A shop selling Christmas ornaments in Yaoundé, Cameroon.…
I have been finding out how SOS Children's Villages supports families in Cameroon. At this time increased food prices, the family support work in Mbalmayo had the wonderful idea of creating a community field cultivated by and for the families in the programme. The goal is to help them improve their living conditions.
A shop selling Christmas ornaments in Yaoundé, Cameroon.
I have been finding out how SOS Children's Villages supports families in Cameroon.
At this time increased food prices, the family support work in Mbalmayo had the wonderful idea of creating a community field cultivated by and for the families in the programme. The goal is to help them improve their living conditions.
The community field is located approximately 15 kilometers from the SOS Children's Village Mbalmayo, on a two hectares plot of land. The choice of the cultivation was left to the families and they opted for plantain - one of the most eaten foods in the locality. There are additional plots for cassava and macabo, which are other essential foodstuffs. Macabo is a local tubercle among the most popular in Cameroon. It can appear in a cylindrical form or sometimes broader down. The ways of cooking vary from one region to another.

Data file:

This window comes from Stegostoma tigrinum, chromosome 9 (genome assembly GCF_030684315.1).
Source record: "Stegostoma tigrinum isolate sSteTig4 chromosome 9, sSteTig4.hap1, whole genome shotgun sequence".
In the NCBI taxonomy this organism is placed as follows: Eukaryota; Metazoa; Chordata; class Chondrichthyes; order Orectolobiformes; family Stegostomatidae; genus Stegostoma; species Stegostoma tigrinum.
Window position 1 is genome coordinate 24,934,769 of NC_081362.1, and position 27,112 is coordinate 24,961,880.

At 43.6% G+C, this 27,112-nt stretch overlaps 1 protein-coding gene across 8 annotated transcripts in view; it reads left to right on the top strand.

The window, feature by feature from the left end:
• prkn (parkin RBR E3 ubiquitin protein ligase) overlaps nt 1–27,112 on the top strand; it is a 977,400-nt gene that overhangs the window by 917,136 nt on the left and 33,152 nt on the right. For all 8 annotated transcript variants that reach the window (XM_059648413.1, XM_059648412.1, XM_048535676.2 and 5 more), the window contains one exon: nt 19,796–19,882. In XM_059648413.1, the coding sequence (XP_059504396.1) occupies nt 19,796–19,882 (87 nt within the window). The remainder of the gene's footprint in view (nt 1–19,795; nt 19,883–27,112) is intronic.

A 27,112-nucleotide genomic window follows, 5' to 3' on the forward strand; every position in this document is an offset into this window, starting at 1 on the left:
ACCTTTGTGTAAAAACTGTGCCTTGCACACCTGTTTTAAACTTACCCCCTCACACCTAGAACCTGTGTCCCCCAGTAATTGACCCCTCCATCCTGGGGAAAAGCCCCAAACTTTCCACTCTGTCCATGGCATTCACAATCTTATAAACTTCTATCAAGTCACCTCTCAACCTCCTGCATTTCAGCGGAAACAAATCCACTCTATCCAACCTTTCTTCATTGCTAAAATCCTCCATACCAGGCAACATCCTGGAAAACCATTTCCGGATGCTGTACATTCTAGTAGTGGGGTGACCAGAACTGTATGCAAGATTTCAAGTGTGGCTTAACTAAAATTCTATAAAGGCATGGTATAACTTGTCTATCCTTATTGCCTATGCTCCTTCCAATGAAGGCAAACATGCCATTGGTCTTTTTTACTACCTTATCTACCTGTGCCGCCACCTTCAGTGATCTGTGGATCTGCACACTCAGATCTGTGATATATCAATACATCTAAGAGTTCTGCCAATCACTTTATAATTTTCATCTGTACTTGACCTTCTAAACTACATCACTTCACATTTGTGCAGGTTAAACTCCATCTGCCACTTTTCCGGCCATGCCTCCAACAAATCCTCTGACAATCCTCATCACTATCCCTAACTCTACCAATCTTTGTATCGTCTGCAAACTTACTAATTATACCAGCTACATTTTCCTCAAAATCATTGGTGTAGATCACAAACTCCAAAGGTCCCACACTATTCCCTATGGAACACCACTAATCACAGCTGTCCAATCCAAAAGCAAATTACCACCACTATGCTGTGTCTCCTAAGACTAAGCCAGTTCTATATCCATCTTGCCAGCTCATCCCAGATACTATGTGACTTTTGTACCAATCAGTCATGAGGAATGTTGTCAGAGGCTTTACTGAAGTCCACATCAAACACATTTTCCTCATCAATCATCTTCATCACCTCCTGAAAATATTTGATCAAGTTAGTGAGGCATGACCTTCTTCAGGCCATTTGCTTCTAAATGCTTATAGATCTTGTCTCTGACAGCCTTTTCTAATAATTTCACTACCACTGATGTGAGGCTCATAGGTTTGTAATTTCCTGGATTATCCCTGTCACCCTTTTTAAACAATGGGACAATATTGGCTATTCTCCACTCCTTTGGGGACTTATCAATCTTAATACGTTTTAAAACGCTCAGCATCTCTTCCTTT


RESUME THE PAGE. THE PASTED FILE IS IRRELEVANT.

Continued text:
Plantain plays an important role in feeding the population in Cameroon. Plantain is always in demand, in urban as well as in rural areas. The price, like that of other foods and products of first necessity, has increased significantly. A look at price changes within a year revealed that from 2,500 CFA (1,000 CFA = approx. 1.5 euro) francs a few months ago, hands of plantain are now sold between 5,000 and 6,000 CFA francs. This increase is, according to the traders, the consequence of higher fuel costs - having a great impact on food transportation - and climatic variations which often cause shortages.
The first harvests started from September 2008 with cassava, and then macabo will be ready to harvest a few months later. The plantain is harvested around April 2009.
The food will be used both for the daily consumption of the families as well as for sale. A portion of funds generated from the sale will be redistributed to the beneficiaries and the other will be used for the running of the programme.
Snow covered scenery in Serbia.
Ms Zaklina Popovic, sponsorship coordinator of SOS Children's Village Kraljevo, describes winter in Serbia.
The day of the first snowflakes is always special. People never really grow out of the joy of the first snow. I love to see the smiles on the faces of the littlest ones in our SOS Children's Village, who were too young, last year, to remember the snow. I wait to hear their shrieks of joy and amazement.
I know I won't be able to avoid the "stray" snowballs when I go home after work. I can't wait for the sledges and the reddened little hands, the pinkish noses and rosy cheeks. And snowflakes falling on spread little hands and melting on the little fingers and palms.
The children talk of New Year's celebrations, of Christmas, of Frosty, of Santa Claus, of the wishes they made and the letters they sent. This first snow is a delightful time.